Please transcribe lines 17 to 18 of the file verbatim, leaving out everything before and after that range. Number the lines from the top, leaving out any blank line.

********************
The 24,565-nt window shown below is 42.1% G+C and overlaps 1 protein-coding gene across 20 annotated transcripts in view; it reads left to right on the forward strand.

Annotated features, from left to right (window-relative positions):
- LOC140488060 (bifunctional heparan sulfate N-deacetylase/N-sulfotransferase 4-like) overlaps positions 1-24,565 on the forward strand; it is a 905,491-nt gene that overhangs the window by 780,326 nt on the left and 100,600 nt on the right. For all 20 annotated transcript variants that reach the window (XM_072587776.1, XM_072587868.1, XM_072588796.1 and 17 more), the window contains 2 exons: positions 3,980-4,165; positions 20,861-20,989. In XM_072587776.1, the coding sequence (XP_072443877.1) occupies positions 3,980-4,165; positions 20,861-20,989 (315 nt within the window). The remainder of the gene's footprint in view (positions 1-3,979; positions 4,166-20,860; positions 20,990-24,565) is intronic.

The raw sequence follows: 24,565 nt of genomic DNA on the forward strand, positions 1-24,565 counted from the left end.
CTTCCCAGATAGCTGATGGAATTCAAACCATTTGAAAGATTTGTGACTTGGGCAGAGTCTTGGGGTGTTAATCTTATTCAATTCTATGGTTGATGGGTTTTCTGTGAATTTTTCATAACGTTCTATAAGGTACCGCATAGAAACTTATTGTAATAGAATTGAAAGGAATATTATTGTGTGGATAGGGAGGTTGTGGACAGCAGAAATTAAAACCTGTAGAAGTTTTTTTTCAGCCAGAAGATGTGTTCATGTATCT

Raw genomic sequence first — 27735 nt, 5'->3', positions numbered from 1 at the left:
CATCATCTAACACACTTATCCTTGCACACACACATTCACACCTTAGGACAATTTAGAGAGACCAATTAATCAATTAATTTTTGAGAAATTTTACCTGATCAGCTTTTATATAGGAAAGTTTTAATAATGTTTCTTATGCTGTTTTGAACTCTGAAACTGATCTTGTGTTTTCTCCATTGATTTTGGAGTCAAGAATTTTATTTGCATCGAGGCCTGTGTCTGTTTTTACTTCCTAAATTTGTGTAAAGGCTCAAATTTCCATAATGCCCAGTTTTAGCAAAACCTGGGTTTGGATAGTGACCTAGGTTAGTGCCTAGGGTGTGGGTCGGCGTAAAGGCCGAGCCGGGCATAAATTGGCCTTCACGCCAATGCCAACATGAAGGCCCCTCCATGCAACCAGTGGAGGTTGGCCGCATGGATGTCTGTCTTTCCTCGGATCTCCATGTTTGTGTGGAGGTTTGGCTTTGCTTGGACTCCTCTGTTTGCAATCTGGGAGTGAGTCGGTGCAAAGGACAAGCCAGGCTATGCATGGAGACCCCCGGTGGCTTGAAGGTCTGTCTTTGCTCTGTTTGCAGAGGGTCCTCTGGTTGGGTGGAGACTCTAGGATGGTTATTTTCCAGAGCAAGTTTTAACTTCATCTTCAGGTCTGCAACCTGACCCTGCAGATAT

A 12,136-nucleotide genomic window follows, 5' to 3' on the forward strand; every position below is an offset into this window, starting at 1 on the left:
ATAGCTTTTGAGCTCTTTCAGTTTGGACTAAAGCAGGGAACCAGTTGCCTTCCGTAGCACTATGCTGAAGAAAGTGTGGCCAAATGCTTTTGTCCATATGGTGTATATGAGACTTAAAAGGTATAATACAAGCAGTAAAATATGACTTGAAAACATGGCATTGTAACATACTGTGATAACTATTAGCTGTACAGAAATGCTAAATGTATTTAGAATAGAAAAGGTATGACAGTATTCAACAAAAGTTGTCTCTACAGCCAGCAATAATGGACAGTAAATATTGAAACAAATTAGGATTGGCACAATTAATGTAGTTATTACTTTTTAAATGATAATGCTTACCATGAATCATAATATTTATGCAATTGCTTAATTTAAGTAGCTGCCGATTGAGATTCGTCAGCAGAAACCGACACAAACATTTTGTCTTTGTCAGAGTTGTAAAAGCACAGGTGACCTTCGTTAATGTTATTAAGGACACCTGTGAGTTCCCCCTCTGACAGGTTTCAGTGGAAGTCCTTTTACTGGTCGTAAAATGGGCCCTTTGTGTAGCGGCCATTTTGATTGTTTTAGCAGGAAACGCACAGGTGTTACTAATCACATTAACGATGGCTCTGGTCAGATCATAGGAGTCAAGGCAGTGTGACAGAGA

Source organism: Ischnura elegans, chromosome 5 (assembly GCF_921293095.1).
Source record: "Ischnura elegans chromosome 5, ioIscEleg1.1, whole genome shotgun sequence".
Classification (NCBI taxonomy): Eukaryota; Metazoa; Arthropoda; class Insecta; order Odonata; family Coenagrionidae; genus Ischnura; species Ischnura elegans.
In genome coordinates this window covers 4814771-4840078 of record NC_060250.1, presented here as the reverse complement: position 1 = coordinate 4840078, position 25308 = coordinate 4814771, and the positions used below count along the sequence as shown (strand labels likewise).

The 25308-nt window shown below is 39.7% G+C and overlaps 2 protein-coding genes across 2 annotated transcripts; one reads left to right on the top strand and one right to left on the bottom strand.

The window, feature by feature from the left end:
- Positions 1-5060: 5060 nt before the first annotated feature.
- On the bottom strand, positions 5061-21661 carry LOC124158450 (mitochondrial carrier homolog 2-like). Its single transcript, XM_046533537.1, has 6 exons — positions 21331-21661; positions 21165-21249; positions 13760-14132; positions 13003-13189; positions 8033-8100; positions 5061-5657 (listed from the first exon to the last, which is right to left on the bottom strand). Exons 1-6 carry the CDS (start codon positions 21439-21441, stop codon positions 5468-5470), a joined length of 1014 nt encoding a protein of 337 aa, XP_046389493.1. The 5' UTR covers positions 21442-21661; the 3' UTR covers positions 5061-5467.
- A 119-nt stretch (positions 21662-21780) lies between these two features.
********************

- On the bottom strand, positions 5061-21661 carry LOC124158450 (mitochondrial carrier homolog 2-like). Its single transcript, XM_046533537.1, has 6 exons — positions 21331-21661; positions 21165-21249; positions 13760-14132; positions 13003-13189; positions 8033-8100; positions 5061-5657 (listed from the first exon to the last, which is right to left on the bottom strand). Exons 1-6 carry the CDS (start codon positions 21439-21441, stop codon positions 5468-5470), a joined length of 1014 nt encoding a protein of 337 aa, XP_046389493.1. The 5' UTR covers positions 21442-21661; the 3' UTR covers positions 5061-5467.
- A 119-nt stretch (positions 21662-21780) lies between these two features.